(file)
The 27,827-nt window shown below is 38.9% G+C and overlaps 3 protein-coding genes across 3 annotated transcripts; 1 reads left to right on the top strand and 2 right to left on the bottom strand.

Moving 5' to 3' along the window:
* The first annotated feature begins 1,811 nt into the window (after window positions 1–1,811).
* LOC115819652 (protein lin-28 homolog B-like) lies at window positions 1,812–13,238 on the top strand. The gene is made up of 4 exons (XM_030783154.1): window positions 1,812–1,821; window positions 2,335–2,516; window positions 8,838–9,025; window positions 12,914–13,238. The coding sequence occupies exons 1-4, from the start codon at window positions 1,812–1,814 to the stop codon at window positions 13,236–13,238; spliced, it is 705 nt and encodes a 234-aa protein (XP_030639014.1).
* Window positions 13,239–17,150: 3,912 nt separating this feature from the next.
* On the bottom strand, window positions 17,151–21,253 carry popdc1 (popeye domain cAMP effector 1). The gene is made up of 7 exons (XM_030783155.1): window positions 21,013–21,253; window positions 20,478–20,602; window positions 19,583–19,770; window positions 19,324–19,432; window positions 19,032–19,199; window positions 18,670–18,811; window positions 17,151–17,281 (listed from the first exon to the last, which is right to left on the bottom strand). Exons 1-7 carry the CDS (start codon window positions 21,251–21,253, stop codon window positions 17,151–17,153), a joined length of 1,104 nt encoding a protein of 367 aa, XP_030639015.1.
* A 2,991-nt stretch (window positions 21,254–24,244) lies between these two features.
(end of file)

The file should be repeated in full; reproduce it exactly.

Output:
The 27,827-nt window shown below is 38.9% G+C and overlaps 3 protein-coding genes across 3 annotated transcripts; 1 reads left to right on the top strand and 2 right to left on the bottom strand.

Moving 5' to 3' along the window:
* The first annotated feature begins 1,811 nt into the window (after window positions 1–1,811).
* LOC115819652 (protein lin-28 homolog B-like) lies at window positions 1,812–13,238 on the top strand. The gene is made up of 4 exons (XM_030783154.1): window positions 1,812–1,821; window positions 2,335–2,516; window positions 8,838–9,025; window positions 12,914–13,238. The coding sequence occupies exons 1-4, from the start codon at window positions 1,812–1,814 to the stop codon at window positions 13,236–13,238; spliced, it is 705 nt and encodes a 234-aa protein (XP_030639014.1).
* Window positions 13,239–17,150: 3,912 nt separating this feature from the next.
* On the bottom strand, window positions 17,151–21,253 carry popdc1 (popeye domain cAMP effector 1). The gene is made up of 7 exons (XM_030783155.1): window positions 21,013–21,253; window positions 20,478–20,602; window positions 19,583–19,770; window positions 19,324–19,432; window positions 19,032–19,199; window positions 18,670–18,811; window positions 17,151–17,281 (listed from the first exon to the last, which is right to left on the bottom strand). Exons 1-7 carry the CDS (start codon window positions 21,251–21,253, stop codon window positions 17,151–17,153), a joined length of 1,104 nt encoding a protein of 367 aa, XP_030639015.1.
* A 2,991-nt stretch (window positions 21,254–24,244) lies between these two features.